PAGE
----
Why is it that some communities fail to advance their economic development goals while others do not? A new report out from Brookings entitled “Remaking Economic Development” highlights the challenges that communities face when they try to advance economic development initiatives. And perhaps more importantly, the report identifies key strategies to avoiding the perennial problem of the “plan on the shelf”. 

Defining an economic development agenda that surpasses election cycles and individual agendas is a tall order. But is it one we cannot shy away from. Funding for economic development at all levels is waning, and successful efforts now require the cobbling together of a variety of resources that often come attached to a set of institutional or individual agendas. This means that getting everyone on the same page and pointed in the same direction is increasingly critical to successful execution. Enter the convening agency – cities, non-profits, business improvement districts, etc. – these organizations will increasingly play an outsized role in leading these efforts in partnership with the private sector. 
Perhaps the most critical step in the planning process comes at the beginning, first by engaging participants and leaders and second by providing them with market and asset information they need to come to consensus around a set of viable strategies. With this lens in mind, we share our own thoughts on these two important fundamentals – and highlight our favorite quotes from the Brookings report that reinforce the value getting started on the right foot. 

Fundamental #1: Great planning and execution begins with a “Diagnostic” – an understanding of an area’s unique “Strategic Position” and “Market Assessment”

“Undertaking transformative economic change requires developing a sense of urgency and high visibility. That starts with an economic narrative grounded in hard data and clear-sighted assessment of the region’s competitive strengths and weaknesses”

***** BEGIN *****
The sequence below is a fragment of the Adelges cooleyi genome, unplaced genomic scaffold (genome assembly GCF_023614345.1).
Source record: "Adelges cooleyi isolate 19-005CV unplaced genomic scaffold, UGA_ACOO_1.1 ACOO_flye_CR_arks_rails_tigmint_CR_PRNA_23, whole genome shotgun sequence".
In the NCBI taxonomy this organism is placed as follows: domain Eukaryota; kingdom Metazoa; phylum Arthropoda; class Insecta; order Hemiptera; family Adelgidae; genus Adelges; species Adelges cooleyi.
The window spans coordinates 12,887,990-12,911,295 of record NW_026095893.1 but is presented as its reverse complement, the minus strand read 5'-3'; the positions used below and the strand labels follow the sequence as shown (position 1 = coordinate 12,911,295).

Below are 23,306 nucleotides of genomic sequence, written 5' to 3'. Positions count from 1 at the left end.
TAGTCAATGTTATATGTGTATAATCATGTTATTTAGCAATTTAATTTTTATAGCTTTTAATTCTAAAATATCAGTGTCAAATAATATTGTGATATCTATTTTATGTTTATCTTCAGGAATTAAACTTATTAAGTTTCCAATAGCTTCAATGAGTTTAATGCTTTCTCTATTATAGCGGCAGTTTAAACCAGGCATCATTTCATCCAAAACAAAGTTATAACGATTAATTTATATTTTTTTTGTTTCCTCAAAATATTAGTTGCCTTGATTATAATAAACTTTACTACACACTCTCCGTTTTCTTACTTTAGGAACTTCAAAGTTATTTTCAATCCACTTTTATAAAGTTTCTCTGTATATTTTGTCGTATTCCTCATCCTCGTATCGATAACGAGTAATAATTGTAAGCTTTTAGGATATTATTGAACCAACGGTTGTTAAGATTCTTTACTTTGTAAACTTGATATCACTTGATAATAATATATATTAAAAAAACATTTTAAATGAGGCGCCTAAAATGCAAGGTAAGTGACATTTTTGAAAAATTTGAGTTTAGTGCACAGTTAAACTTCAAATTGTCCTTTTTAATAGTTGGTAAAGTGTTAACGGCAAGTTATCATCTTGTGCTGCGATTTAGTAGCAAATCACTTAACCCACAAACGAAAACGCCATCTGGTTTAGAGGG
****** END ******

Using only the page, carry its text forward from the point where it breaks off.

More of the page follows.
We couldn’t agree more. Successful planning means taking a cold hard look at your assets and how they can serve as a viable starting point for partnerships and investments. Why is this step so critical? Because it allows for smarter decision making around the allocation of limited resources. Consider the downtown that borders a major educational institution or hospital (Pittsburgh is a great model of how “eds and meds” can play a major role in revitalization). These anchors are significant assets who are in a good position to drive investment overtime. Engaging these partners begins with understanding their needs and interests.

Brookings argues that this asset assessment is predicated on the identification of industry clusters that form a “unique foundation of regional economies”. These clusters exist because of a set of conditions in your community and region. At LOA we call these conditions the “DNA of place”. By identifying your community’s unique strengths, as well as competitive needs, you are in a position to understand opportunities you have to differentiate yourself in the regional marketplace. This in turn informs the kinds of improvements and policies that serve as the basis of your economic development strategies.

“economic development is most effective—and cost-effective—when it focuses on improving the shared assets that support clusters and advanced industries, rather than providing subsidies”

The Diagnostic is where you take stock of the opportunities you have to build on existing assets, identify challenges that may stand in the way, and develop a deeper understanding of market dynamics and trends that will shape your policies. When we work with communities, the outcome of the Diagnostic is a “Strategic Positioning Statement” – a clear vision that communicates a vision deeply rooted in market reality, one that identifies strengths and serves to differentiate the community from its competitors. A strategic position for a commercial district or downtown, for instance, will clearly state not only the facts on the ground, things like consumer lifestyle, price point and tenant mix, but also a clear vision of what the community would like to be. This stage is critical, because a strategic positioning statement offers a “true north” for all the economic development initiatives to follow.